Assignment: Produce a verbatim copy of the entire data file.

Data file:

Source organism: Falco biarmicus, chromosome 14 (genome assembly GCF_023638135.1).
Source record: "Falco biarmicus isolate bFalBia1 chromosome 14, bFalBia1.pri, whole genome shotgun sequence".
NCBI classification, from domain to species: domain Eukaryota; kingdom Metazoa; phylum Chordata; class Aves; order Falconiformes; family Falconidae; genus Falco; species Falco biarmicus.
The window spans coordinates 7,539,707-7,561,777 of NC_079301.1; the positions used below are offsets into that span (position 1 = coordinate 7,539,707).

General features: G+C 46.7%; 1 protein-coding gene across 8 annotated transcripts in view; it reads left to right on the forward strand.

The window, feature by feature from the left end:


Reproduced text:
Source organism: Falco biarmicus, chromosome 14 (genome assembly GCF_023638135.1).
Source record: "Falco biarmicus isolate bFalBia1 chromosome 14, bFalBia1.pri, whole genome shotgun sequence".
NCBI classification, from domain to species: domain Eukaryota; kingdom Metazoa; phylum Chordata; class Aves; order Falconiformes; family Falconidae; genus Falco; species Falco biarmicus.
The window spans coordinates 7,539,707-7,561,777 of NC_079301.1; the positions used below are offsets into that span (position 1 = coordinate 7,539,707).

General features: G+C 46.7%; 1 protein-coding gene across 8 annotated transcripts in view; it reads left to right on the forward strand.

The window, feature by feature from the left end: